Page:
By Johara Al Mogbel
Who needs a hot air balloon or a train to go everywhere? Just eat your way through the globe!
We’re kind of lucky, us Riyadhians. We get the whole world delivered to our city. Best Lebanese food? We have it. Buckets of Italian food? Yes. Indian? Yes. Chinese? Yes. Indonesian? Japanese? Korean? American? Armenian? Filipino? Brazilian? Yes, yes, and yes. As it is, you can stay in Riyadh and still eat your way around the globe.
If there’s one thing Hong Kongians know how to do, it’s making carbs. There’s nothing better than to sit at a ‘dairy company’ in Tsim Sha Tsui and eat a breakfast comprised of fried toast soaked in condensed milk, trust us. Luckily, Bread Talk opened up recently to fulfill our cotton-soft cheesecake and honey milk bun cravings. And they even have spicy floss buns! (Although we recommend you stay away from those). Overall, Bread Talk is a most excellent substitute for anyone suffering from a case of HK carb withdrawal. Plus, they have rainbow toast. Here’s to more options opening up in the city! Because we really need condensed milk French toast, okay? Don’t judge.
Location: Othman bin Affan Rd., Alta’awun Neighborhood
Extra Recommendations: None. It’s a work-in-process… We’re looking at you, Toastbox.
The Turkish carb scene is definitely one to follow. Add in the Turkish propensity for fresh cheese and you have winning combination. And newcomer Pide is pretty much capitalizing on all of that. With a fresh outlook in terms of design and packaging, it’s pretty much become the new it place for Turkish pastries.
Try the cheese pide for standard comfort, or -if you’re feeling a little wild- the four seasons pide.
Location: Khaleejiah Plaza, Izdihar Dist., off Othman bin Afan St., Exit 7
Blue Ribbon Bakeshop
With a whole street in Al Suleimaniah dedicated to Filipino food, we’re kind of not surprised there’s a bakery as well. It’s cheap, very cheap. It’s basically your go to place for cheap Filipino bread. And since Filipinos have a very colorful background, it’s like a crossbreed of Spanish and Chinese delicacies. Try the Spanish bread, which is basically dough wrapped in sugar with a coconut filling. The ensaymada is also awesome. They also have egg pies! And Chinese empanadas.
Location: Al Suleimaniah, near National Guard Military Hospital
Oh, boy. The mother load of them all. We don’t even know where to start. Lulu’s isn’t just the representative of one country; it’s somehow managed to be a representative of them all. Except maybe Vietnam. And Russia. And Bolivia. And possibly a few other countries. Bottom line is, Lulu’s bakery is a melting pot of cultures, and the best place to get most types of South Asian foods in a pinch. Hankering for some gulab jamun? Lulu’s. Punjabi samosa? Lulu’s. Paneer paratha? Lulu’s. Cherry Pies? Lul- no, we’re just pulling your leg, don’t go for the cherry pies. Stick to the gulab jamun. Gulab jamun is glorious.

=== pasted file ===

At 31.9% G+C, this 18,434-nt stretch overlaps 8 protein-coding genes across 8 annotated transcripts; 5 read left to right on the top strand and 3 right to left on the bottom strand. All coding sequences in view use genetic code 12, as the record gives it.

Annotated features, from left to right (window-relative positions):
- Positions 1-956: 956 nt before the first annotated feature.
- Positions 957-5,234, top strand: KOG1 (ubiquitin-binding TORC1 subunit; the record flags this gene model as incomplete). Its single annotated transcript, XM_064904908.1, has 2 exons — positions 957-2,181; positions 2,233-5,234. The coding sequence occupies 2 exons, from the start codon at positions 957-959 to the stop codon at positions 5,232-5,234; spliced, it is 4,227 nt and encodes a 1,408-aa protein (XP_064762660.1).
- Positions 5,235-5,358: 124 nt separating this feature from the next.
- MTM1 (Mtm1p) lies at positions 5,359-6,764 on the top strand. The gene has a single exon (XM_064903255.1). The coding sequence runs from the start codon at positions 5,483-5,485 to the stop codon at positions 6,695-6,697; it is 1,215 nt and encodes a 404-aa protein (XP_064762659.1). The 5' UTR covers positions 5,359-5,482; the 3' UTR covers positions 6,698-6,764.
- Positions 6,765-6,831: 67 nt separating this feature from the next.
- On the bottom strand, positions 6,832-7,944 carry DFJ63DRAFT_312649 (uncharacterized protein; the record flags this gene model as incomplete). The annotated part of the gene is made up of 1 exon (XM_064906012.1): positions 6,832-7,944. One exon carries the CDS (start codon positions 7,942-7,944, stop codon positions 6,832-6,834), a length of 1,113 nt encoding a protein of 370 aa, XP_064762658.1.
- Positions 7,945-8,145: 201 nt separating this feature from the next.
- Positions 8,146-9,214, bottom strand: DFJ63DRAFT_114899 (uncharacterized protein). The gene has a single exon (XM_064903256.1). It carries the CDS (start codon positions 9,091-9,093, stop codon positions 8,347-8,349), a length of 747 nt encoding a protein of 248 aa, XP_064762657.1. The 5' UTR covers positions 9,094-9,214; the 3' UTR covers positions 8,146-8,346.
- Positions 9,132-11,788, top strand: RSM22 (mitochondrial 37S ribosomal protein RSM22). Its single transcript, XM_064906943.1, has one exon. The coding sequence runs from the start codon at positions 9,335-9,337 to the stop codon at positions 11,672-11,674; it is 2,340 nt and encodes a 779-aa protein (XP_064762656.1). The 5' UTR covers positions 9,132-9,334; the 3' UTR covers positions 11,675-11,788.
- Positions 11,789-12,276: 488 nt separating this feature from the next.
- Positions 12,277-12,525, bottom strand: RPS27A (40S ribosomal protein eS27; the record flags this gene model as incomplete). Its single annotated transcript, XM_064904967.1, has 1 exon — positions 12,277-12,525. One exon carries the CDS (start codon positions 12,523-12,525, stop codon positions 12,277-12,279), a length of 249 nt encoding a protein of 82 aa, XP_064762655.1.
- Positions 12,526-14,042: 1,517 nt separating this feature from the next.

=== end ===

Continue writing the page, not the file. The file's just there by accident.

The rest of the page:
Location: Prince Faisal bin Turki St., Almurabaa Neighborhood
Look. We get that it’s almost impossible to capture the exact brilliance of Paris’s boulangeries, okay? But it hasn’t stopped the city from trying and we have a dozen French bread makers in town. Our favorite for both flavor and price has got to be French Corner. Practically vintage, French Corner has been around for a while and offers most patisserie favorites, from baguettes to éclairs. We particularly love the éclairs, there isn’t a hint of French delicateness in them but you’ll be hard pressed to find a more satisfying chocolate cream filling for three riyals anywhere in the country.
Location: Prince Abdulaziz Ibn Musaid Ibn Jalawi St., Sulaimaniyah
Extra Recommendations: French Bakery (general atmosphere), Fauchon (la-di-dah éclairs), Paul (galette du fromage).
Budapest is a city of art, culture, history… and kürtőskalács. What are kürtőskalács, you ask us? Marvelous little pieces of awesome sauce that induce happiness and prosperity and- er, they’re a traditional Hungarian pastry made from sweet yeast dough that is wrapped around a baking spit and then baked over charcoal. The original is only covered by sugar, but other toppings can be added, like cinnamon or chocolate. And, Riyadhis, they’re now in the city! Seems like the guys behind Chimney Cake were as equally impressed as we were, as they’ve opened a shop dedicated to this amazing dessert. A little Hungary never hurt anyone, eh?
Location: Exit 15 on Sa’ad Bin Abdulrahman Alawal St.
Alka’aki isn’t just a bakery. It’s practically an institution. One of the oldest Lebanese eateries in town, it’s the first place to come to mind if you ask anyone about Beirut-inspired food. Almost everything is recommended, but the cheese pies and the regular samooli especially so. The bakery has been updating their menu now and offer trending sweets like mini kitkat or bounty cakes, but as we always say with traditional food: Stick to the basics. You’ll never go wrong with what the bakery has been making for years.
Location: Sultan bin Abdulaziz St., towards the old airport
Extra Recommendations: Wooden Bakery’s spinach fatayer are marvelous.